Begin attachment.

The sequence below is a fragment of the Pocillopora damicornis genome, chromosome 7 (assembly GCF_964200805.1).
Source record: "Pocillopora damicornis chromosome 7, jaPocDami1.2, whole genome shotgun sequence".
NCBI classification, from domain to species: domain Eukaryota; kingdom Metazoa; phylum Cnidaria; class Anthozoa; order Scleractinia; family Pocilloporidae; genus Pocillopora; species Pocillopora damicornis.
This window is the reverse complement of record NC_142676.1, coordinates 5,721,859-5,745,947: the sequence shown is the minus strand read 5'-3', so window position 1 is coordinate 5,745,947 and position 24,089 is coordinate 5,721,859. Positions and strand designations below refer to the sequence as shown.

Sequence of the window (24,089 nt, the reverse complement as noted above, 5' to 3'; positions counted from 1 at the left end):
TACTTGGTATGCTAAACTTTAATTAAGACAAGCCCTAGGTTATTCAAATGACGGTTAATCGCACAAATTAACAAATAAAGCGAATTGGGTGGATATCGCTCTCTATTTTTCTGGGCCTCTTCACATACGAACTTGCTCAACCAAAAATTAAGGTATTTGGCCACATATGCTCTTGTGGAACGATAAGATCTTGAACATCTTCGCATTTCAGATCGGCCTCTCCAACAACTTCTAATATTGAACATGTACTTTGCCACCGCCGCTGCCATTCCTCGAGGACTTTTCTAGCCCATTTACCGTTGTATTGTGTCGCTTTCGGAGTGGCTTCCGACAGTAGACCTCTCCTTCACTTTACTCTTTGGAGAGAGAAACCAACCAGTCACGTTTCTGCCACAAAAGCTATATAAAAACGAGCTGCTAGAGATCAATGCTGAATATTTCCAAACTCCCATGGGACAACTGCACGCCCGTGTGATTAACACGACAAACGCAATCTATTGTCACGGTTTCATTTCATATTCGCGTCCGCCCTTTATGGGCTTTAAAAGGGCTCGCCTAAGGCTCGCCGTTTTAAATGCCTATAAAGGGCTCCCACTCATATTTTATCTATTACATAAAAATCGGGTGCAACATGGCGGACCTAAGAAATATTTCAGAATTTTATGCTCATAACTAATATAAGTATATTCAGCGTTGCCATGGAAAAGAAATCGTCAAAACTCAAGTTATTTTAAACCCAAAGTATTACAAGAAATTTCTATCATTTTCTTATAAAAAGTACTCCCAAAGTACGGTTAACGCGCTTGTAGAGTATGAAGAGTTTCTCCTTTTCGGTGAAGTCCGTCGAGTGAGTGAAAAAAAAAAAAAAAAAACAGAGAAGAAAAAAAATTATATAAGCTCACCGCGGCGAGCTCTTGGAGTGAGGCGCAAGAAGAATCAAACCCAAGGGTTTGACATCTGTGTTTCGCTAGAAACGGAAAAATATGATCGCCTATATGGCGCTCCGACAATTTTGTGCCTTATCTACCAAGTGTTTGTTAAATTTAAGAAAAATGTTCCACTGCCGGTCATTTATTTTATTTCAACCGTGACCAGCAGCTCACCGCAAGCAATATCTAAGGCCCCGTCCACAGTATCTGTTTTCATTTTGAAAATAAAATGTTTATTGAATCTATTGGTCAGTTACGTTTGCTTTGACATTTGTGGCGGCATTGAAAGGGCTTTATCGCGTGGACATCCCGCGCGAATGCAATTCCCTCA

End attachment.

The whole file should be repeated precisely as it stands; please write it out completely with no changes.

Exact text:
The sequence below is a fragment of the Pocillopora damicornis genome, chromosome 7 (assembly GCF_964200805.1).
Source record: "Pocillopora damicornis chromosome 7, jaPocDami1.2, whole genome shotgun sequence".
NCBI classification, from domain to species: domain Eukaryota; kingdom Metazoa; phylum Cnidaria; class Anthozoa; order Scleractinia; family Pocilloporidae; genus Pocillopora; species Pocillopora damicornis.
This window is the reverse complement of record NC_142676.1, coordinates 5,721,859-5,745,947: the sequence shown is the minus strand read 5'-3', so window position 1 is coordinate 5,745,947 and position 24,089 is coordinate 5,721,859. Positions and strand designations below refer to the sequence as shown.

Sequence of the window (24,089 nt, the reverse complement as noted above, 5' to 3'; positions counted from 1 at the left end):
TACTTGGTATGCTAAACTTTAATTAAGACAAGCCCTAGGTTATTCAAATGACGGTTAATCGCACAAATTAACAAATAAAGCGAATTGGGTGGATATCGCTCTCTATTTTTCTGGGCCTCTTCACATACGAACTTGCTCAACCAAAAATTAAGGTATTTGGCCACATATGCTCTTGTGGAACGATAAGATCTTGAACATCTTCGCATTTCAGATCGGCCTCTCCAACAACTTCTAATATTGAACATGTACTTTGCCACCGCCGCTGCCATTCCTCGAGGACTTTTCTAGCCCATTTACCGTTGTATTGTGTCGCTTTCGGAGTGGCTTCCGACAGTAGACCTCTCCTTCACTTTACTCTTTGGAGAGAGAAACCAACCAGTCACGTTTCTGCCACAAAAGCTATATAAAAACGAGCTGCTAGAGATCAATGCTGAATATTTCCAAACTCCCATGGGACAACTGCACGCCCGTGTGATTAACACGACAAACGCAATCTATTGTCACGGTTTCATTTCATATTCGCGTCCGCCCTTTATGGGCTTTAAAAGGGCTCGCCTAAGGCTCGCCGTTTTAAATGCCTATAAAGGGCTCCCACTCATATTTTATCTATTACATAAAAATCGGGTGCAACATGGCGGACCTAAGAAATATTTCAGAATTTTATGCTCATAACTAATATAAGTATATTCAGCGTTGCCATGGAAAAGAAATCGTCAAAACTCAAGTTATTTTAAACCCAAAGTATTACAAGAAATTTCTATCATTTTCTTATAAAAAGTACTCCCAAAGTACGGTTAACGCGCTTGTAGAGTATGAAGAGTTTCTCCTTTTCGGTGAAGTCCGTCGAGTGAGTGAAAAAAAAAAAAAAAAAACAGAGAAGAAAAAAAATTATATAAGCTCACCGCGGCGAGCTCTTGGAGTGAGGCGCAAGAAGAATCAAACCCAAGGGTTTGACATCTGTGTTTCGCTAGAAACGGAAAAATATGATCGCCTATATGGCGCTCCGACAATTTTGTGCCTTATCTACCAAGTGTTTGTTAAATTTAAGAAAAATGTTCCACTGCCGGTCATTTATTTTATTTCAACCGTGACCAGCAGCTCACCGCAAGCAATATCTAAGGCCCCGTCCACAGTATCTGTTTTCATTTTGAAAATAAAATGTTTATTGAATCTATTGGTCAGTTACGTTTGCTTTGACATTTGTGGCGGCATTGAAAGGGCTTTATCGCGTGGACATCCCGCGCGAATGCAATTCCCTCA